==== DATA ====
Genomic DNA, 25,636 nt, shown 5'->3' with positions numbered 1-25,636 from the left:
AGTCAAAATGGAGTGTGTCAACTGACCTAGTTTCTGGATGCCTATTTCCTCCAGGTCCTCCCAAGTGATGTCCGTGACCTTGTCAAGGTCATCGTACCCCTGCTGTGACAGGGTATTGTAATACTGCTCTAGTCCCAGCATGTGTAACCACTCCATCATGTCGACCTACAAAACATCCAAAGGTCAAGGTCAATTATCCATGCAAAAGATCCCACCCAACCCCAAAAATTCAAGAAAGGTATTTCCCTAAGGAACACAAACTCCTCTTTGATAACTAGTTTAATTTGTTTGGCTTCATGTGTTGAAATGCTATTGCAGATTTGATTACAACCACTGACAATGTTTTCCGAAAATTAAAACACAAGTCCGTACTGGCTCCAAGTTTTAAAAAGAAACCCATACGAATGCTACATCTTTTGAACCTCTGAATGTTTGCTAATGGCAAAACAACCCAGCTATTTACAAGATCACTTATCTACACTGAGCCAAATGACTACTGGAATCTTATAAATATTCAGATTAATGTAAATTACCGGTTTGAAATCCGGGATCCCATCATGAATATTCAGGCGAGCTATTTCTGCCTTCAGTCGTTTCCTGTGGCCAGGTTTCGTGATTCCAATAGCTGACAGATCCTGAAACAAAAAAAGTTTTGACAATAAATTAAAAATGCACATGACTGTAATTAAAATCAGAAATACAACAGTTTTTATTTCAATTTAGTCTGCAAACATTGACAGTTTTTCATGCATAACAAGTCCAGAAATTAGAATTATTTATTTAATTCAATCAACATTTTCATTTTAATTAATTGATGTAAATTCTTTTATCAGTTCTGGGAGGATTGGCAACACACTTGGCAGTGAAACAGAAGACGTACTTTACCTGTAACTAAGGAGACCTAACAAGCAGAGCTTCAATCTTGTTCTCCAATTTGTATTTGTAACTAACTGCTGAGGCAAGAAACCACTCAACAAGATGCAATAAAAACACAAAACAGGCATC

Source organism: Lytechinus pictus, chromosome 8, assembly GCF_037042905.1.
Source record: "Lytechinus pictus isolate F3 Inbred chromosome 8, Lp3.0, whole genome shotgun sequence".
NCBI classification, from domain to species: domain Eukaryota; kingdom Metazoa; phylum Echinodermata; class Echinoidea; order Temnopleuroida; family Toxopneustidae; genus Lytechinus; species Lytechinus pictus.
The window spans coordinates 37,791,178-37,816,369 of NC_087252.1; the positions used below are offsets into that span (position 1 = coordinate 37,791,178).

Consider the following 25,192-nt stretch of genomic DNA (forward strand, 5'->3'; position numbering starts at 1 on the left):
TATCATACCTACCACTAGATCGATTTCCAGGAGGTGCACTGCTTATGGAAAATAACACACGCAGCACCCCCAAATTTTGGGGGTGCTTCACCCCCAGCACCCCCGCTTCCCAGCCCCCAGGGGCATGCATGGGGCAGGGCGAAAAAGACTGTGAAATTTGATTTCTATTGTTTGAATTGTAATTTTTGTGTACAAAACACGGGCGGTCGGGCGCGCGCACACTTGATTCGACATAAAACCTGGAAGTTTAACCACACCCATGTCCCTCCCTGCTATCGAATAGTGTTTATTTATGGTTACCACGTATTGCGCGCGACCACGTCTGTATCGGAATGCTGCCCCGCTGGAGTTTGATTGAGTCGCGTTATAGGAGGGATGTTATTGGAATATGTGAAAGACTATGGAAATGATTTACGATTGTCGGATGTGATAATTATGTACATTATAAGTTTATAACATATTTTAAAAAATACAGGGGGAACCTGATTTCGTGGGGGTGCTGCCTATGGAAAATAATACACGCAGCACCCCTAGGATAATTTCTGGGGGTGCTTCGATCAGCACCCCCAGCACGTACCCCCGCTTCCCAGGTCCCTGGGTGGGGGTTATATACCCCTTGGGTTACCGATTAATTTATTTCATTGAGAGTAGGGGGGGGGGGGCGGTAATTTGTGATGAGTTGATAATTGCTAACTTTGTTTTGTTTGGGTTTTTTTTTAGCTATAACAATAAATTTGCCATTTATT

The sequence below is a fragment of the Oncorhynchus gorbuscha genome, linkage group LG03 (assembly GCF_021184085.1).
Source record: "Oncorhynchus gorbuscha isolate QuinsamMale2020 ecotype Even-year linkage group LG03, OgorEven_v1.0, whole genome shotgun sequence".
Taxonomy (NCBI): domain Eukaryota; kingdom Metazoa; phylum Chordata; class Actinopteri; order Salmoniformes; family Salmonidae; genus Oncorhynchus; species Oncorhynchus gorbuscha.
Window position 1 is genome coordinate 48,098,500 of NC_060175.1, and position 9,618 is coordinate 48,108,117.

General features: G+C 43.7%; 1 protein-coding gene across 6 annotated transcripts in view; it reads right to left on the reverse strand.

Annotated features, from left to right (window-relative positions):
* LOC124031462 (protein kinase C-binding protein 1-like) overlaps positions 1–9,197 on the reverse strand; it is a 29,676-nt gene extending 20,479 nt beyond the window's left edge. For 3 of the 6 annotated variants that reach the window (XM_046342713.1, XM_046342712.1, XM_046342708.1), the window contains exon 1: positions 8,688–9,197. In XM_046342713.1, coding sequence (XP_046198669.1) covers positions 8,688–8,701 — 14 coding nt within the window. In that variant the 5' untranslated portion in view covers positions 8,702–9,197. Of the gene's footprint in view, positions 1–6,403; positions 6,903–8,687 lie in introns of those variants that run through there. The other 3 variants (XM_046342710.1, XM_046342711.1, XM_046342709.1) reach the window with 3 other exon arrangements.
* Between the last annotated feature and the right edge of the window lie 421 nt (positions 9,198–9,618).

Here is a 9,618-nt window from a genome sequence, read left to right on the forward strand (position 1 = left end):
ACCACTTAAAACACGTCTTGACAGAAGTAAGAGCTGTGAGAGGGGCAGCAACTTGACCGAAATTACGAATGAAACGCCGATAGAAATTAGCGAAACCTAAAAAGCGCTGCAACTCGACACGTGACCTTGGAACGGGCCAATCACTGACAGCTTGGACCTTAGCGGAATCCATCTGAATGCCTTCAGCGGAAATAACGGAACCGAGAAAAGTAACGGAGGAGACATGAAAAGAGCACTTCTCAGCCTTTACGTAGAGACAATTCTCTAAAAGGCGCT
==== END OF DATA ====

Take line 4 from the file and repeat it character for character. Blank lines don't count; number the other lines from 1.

Source record: "Lytechinus pictus isolate F3 Inbred chromosome 8, Lp3.0, whole genome shotgun sequence".